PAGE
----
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  1. The intersection of family status with other Code grounds

    From: Human rights and the family in Ontario

    It is important to take into account the ways in which parents and children are affected by their membership in other historically disadvantaged groups. Individuals may be subjected to discrimination based on more than one Code ground, and these grounds may “intersect”, producing unique experiences of disadvantage and discrimination.

  2. Competing human rights – new guidance for everyday challenges

    From: Annual report 2012-2013 - Rights, Partners, Action!

    In April 2012, the OHRC launched its Policy on competing human rights. This policy outlines steps that sectors, organizations and individuals can take to address everyday situations of competing rights and help to avoid the need for legal action. The policy may also give guidance to the HRTO and the courts to address cases where litigation cannot be avoided.

  3. OHRC submission regarding Accessibility for Ontarians with Disabilities Act (AODA) 2013-2014 Legislative review

    June 2014 - The Ontario Human Rights Commission (OHRC) is making this submission to the second independent legislative review of the Accessibility for Ontarians with Disabilities Act (AODA). In accordance with its mandate under section 29 (c) of the Ontario Human Rights Code, the OHRC speaks out and makes recommendations designed to prevent and eliminate discriminatory practices including barriers faced by persons with disabilities. Disability is consistently the most frequent ground of discrimination cited in over 50% of applications to the Human Rights Tribunal of Ontario.

  4. Women’s rights during WW1 in Canada

    The years of WW1 saw a great remarkable spread of women’s rights and female suffrage all over the world as well as in Canada. Female suffrage is the right of women to vote. Women at this time were treated differently from men, at least in voting rights. Especially, back then, women were considered to be inferior to men, but after many years of hard work and protest, women finally gained the same equality as men.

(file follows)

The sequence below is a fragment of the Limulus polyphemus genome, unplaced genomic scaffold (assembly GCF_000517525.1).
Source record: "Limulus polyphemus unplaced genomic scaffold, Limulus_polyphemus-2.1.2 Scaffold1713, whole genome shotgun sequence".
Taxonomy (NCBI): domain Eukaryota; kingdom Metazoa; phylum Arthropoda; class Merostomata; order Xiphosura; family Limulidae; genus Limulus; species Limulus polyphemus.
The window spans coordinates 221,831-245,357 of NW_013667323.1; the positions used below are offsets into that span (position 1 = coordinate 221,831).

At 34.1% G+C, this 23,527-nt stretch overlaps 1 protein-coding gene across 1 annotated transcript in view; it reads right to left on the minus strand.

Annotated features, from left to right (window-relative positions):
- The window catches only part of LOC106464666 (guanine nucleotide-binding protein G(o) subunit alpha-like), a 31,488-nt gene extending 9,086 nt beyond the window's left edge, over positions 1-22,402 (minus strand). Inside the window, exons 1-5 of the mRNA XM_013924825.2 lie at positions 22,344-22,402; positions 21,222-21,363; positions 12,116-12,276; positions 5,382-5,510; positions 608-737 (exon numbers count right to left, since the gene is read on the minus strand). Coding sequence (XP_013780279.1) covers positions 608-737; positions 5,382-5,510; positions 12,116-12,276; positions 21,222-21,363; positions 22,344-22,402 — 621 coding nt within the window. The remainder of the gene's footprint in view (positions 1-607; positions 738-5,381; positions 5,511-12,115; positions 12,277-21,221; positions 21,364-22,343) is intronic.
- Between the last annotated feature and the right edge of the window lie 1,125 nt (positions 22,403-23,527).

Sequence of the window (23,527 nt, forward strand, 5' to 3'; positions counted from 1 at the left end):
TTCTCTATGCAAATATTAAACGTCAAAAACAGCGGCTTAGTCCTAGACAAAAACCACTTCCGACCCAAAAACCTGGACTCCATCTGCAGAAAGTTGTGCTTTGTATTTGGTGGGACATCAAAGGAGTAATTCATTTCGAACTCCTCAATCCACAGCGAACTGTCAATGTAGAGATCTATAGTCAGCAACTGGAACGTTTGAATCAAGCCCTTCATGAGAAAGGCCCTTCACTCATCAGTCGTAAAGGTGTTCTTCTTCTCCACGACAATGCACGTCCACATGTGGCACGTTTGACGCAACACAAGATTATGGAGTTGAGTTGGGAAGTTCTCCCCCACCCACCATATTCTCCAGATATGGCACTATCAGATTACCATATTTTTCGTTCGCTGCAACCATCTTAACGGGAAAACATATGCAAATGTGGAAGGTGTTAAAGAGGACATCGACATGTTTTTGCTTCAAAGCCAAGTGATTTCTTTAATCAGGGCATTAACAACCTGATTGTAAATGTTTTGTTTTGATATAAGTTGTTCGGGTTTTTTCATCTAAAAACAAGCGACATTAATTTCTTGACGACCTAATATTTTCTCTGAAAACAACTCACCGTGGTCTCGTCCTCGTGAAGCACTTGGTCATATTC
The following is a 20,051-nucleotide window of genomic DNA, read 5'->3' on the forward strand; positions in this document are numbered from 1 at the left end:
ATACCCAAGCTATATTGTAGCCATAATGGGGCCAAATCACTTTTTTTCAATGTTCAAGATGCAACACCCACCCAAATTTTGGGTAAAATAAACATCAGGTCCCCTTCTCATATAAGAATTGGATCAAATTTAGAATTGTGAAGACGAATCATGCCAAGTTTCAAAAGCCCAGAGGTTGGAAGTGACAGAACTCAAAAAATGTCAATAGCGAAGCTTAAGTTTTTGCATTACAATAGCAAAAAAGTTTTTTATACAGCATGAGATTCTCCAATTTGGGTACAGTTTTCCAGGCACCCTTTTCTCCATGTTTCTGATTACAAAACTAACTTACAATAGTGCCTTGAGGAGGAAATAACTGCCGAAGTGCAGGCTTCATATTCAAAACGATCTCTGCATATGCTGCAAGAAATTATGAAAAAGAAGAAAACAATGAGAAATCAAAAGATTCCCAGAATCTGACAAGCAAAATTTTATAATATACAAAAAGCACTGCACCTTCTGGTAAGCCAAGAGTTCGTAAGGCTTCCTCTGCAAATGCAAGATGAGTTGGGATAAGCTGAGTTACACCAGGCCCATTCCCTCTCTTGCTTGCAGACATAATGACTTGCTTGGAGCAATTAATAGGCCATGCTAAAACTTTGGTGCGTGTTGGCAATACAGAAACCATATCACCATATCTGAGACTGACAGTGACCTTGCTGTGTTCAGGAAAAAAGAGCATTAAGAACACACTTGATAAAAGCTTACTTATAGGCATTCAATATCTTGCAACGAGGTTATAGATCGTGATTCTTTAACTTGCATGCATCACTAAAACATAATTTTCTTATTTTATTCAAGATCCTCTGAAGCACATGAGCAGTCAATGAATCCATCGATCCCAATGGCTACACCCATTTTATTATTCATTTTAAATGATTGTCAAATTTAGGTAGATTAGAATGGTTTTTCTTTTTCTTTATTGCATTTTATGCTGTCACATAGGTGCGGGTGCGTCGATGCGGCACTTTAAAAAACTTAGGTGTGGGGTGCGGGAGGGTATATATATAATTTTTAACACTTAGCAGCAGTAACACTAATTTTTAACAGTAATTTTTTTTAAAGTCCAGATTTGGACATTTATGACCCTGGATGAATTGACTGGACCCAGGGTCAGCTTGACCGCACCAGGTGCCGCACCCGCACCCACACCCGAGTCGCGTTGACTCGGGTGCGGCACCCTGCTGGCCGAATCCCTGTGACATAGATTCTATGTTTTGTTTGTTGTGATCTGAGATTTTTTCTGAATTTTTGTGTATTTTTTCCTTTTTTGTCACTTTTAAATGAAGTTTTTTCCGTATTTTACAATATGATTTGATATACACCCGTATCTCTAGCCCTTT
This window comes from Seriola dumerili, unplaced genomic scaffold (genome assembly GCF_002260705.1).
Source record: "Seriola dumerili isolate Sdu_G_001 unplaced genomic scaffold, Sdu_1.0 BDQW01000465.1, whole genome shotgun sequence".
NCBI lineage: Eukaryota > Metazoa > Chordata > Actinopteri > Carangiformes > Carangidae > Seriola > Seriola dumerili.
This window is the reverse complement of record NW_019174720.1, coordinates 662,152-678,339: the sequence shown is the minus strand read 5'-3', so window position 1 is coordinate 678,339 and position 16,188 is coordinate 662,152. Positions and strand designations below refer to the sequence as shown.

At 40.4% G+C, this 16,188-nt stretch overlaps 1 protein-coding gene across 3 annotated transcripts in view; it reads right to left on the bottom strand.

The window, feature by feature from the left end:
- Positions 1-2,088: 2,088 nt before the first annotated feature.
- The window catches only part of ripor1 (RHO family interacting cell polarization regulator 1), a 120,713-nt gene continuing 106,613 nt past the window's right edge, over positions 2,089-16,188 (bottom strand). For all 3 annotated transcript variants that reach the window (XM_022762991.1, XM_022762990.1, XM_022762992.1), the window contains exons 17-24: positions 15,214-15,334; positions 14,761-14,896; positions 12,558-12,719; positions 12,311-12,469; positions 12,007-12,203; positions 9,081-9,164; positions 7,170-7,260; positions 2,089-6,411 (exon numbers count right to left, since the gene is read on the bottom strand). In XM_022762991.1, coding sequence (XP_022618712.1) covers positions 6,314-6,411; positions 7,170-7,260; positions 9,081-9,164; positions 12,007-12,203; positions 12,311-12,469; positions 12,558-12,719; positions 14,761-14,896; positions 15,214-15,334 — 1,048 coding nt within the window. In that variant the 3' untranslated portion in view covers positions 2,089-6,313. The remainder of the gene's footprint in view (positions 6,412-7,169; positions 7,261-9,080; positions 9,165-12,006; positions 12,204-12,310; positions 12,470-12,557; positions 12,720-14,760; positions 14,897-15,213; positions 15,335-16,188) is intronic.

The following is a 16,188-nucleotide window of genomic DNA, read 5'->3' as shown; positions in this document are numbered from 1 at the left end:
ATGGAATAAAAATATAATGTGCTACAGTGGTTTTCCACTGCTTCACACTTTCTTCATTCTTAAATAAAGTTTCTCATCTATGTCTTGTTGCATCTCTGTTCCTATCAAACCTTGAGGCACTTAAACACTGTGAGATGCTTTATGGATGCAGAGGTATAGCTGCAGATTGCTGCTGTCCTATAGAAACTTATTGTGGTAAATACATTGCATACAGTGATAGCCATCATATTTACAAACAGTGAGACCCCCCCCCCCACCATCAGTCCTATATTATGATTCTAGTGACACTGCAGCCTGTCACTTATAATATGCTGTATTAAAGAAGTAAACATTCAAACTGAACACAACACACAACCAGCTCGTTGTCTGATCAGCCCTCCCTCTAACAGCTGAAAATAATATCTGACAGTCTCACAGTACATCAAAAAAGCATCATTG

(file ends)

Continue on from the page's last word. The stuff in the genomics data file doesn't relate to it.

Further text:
5. Concepts of race and racism and implications for OHRC policy

    From: Race Policy Dialogue Papers

    Published: December 2004

    (Please note: The views and opinions expressed by the author are their own and do not necessarily reflect those of the Ontario Human Rights Commission.)

    by Frances Henry

    Frances Henry is one of Canada’s leading experts in the study of racism and anti-racism. She has authored or co-authored a number of leading books dealing with racism and Caribbean anthropology. She has been a member of the prestigious Royal Society of Canada since 1989.

  6. Discrimination based on mental health or addiction disabilities - Information for housing providers (fact sheet)

    June 2014 - People with addictions have the same right to be free from discrimination as other people with disabilities. There is often a cross-over between addictions and mental health disabilities, and many people experience both. The Code also protects people from discrimination because of past and perceived disabilities. People with a mental health or addiction disability who also identify with other Code grounds (such as sex, race or age) may be distinctly disadvantaged when they try to find or keep housing. Stereotypes may exist that are based on combinations of these identities that place people at unique disadvantage.

  7. Alternative voting methods – an OHRC letter to Elections Ontario

    December 4, 2012

    Dear Mr. Essensa, Thank you for the opportunity to meet earlier this month regarding Elections Ontario’s review and public consultation on alternative voting methods involving internet and telephone voting technologies. The Ontario Human Rights Commission supports these forms of accessible voting as well as the eight electoral principles identified by Elections Ontario.